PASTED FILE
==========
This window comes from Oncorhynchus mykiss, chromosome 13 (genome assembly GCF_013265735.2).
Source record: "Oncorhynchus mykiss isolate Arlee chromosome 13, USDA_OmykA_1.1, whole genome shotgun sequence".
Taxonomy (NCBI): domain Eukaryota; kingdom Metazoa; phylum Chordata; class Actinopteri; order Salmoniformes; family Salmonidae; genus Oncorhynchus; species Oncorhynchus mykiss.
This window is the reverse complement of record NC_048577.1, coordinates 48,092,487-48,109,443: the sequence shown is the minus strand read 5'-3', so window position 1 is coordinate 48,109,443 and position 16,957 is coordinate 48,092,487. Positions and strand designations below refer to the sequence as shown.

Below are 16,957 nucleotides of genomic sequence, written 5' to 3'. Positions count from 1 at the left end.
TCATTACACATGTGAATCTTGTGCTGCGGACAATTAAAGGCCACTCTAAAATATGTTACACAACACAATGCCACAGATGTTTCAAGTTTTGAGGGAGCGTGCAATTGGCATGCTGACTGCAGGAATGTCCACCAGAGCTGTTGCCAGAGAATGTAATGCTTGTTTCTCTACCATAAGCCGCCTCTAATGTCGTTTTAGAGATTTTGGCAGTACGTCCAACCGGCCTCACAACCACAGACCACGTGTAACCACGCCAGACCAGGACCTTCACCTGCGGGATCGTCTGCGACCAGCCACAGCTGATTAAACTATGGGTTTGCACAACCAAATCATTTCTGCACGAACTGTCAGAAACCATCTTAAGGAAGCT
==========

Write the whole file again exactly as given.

This window comes from Oncorhynchus mykiss, chromosome 13 (genome assembly GCF_013265735.2).
Source record: "Oncorhynchus mykiss isolate Arlee chromosome 13, USDA_OmykA_1.1, whole genome shotgun sequence".
Taxonomy (NCBI): domain Eukaryota; kingdom Metazoa; phylum Chordata; class Actinopteri; order Salmoniformes; family Salmonidae; genus Oncorhynchus; species Oncorhynchus mykiss.
This window is the reverse complement of record NC_048577.1, coordinates 48,092,487-48,109,443: the sequence shown is the minus strand read 5'-3', so window position 1 is coordinate 48,109,443 and position 16,957 is coordinate 48,092,487. Positions and strand designations below refer to the sequence as shown.

Below are 16,957 nucleotides of genomic sequence, written 5' to 3'. Positions count from 1 at the left end.
TCATTACACATGTGAATCTTGTGCTGCGGACAATTAAAGGCCACTCTAAAATATGTTACACAACACAATGCCACAGATGTTTCAAGTTTTGAGGGAGCGTGCAATTGGCATGCTGACTGCAGGAATGTCCACCAGAGCTGTTGCCAGAGAATGTAATGCTTGTTTCTCTACCATAAGCCGCCTCTAATGTCGTTTTAGAGATTTTGGCAGTACGTCCAACCGGCCTCACAACCACAGACCACGTGTAACCACGCCAGACCAGGACCTTCACCTGCGGGATCGTCTGCGACCAGCCACAGCTGATTAAACTATGGGTTTGCACAACCAAATCATTTCTGCACGAACTGTCAGAAACCATCTTAAGGAAGCT